July 12, 2019: China's economy grew at its slowest rate in nearly three decades in the second quarter, according to an AFP survey of analysts, hit by the US-China trade war and weakening global demand.
The world's second largest economy expanded 6.2 percent in April-June, the poll of 10 economists predicted ahead of the official release of gross domestic product figures Monday.
The reading would mark the worst quarterly growth in almost three decades but stay within the government's target range of 6.0-6.5 percent for the whole year. The economy grew 6.6 percent in 2018.
Beijing has stepped up support for the economy this year but the moves have not been enough to offset a domestic slowdown and softening overseas demand for its toys, gadgets and electronics.
Policymakers are likely to take further action, analysts say, with Premier Li Keqiang presiding over a state council meeting Wednesday that pledged to lower tariffs and step up tax rebates for exporters.
“The existing tariffs on exports to the US are having an impact on China's economy,” said Steven Cochrane, chief APAC economist with Moody's Analytics.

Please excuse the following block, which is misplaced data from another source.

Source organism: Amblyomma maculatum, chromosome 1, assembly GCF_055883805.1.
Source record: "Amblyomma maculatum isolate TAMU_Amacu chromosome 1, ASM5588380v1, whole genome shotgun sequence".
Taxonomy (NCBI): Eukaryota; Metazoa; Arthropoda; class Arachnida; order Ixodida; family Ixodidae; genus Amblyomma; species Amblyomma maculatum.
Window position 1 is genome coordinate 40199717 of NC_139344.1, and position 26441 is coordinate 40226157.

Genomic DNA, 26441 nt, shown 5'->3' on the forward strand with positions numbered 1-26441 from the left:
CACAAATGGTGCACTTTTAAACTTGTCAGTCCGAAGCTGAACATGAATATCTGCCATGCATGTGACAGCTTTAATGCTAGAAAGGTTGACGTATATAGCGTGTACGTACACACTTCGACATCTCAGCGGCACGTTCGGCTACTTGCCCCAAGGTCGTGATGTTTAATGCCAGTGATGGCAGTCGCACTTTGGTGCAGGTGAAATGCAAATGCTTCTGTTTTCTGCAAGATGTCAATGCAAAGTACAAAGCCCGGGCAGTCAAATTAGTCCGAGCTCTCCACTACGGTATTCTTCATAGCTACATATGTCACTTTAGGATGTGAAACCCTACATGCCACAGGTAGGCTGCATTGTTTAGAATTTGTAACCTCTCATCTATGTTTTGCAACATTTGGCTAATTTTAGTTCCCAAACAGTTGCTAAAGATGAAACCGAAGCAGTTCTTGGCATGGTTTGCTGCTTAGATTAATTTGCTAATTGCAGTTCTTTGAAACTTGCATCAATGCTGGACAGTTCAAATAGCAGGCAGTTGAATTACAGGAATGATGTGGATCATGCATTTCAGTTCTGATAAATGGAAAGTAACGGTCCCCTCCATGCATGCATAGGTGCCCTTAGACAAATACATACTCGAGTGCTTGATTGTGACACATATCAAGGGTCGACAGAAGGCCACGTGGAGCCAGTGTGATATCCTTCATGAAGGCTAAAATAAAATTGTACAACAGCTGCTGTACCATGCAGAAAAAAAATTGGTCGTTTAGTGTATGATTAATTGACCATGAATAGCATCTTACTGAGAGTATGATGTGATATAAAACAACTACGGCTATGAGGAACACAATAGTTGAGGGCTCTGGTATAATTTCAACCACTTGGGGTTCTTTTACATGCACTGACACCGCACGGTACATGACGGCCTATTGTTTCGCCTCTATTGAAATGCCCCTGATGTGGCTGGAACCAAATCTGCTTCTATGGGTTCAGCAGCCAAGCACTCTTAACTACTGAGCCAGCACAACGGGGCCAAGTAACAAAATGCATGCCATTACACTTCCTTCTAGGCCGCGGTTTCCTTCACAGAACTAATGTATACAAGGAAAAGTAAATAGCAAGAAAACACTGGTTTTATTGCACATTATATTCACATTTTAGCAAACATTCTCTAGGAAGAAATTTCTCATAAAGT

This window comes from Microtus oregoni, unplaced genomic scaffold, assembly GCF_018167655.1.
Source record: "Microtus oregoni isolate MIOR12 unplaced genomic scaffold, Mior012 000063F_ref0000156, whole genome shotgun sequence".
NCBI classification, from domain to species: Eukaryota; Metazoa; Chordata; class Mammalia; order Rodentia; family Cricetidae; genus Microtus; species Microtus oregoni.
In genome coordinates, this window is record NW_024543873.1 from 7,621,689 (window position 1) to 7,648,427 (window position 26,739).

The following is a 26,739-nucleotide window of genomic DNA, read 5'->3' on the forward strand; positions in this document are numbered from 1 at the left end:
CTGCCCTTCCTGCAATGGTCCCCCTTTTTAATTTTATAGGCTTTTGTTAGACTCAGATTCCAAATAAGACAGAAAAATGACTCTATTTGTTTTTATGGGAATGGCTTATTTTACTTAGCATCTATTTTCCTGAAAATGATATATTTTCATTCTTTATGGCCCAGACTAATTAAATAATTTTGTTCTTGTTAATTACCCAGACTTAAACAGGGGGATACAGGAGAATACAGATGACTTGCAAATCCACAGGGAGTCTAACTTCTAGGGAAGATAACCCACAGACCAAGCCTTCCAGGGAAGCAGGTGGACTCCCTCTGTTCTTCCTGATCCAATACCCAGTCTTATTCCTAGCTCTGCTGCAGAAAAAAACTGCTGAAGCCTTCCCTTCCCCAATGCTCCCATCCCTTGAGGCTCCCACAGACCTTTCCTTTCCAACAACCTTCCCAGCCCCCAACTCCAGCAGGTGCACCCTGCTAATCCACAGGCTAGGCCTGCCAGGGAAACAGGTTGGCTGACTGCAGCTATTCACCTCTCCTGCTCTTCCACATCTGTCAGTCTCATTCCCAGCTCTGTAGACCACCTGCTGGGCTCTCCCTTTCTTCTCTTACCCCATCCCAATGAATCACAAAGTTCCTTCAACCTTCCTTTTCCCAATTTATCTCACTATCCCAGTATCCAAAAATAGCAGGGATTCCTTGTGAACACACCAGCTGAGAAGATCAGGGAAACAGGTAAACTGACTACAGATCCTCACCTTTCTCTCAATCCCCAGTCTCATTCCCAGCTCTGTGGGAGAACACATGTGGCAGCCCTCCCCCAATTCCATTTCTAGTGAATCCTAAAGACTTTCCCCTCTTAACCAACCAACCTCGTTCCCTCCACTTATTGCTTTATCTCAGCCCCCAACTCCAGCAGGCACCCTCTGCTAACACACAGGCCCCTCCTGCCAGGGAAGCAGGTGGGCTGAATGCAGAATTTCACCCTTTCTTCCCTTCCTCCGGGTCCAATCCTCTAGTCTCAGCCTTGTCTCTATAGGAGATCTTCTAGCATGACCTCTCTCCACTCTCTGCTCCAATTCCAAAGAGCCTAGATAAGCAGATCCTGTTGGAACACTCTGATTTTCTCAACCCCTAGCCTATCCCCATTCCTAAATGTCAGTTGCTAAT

“Industrial production and exports are also weak, with shipments to the US declining significantly,” he said.
Beijing pushed forward a raft of stimulus measures earlier this year to cushion the impact from its cooling economy, increasing spending on roads, railways and other big-ticket infrastructure projects, and tax cuts worth 2 trillion yuan ($297 billion) kicking in from April.
The policies buoyed the economy in March and brought in 6.4 percent growth for the first quarter, but it proved no more than a short-term panacea.
Industrial output surged 8.5 percent in March before tumbling in April and dropping to five percent growth in May, the slowest increase since 2002.
The build in infrastructure investment has also retreated from the first quarter, coming in at 4.0 percent in January-May, sharply down from years of near 20 percent expansion.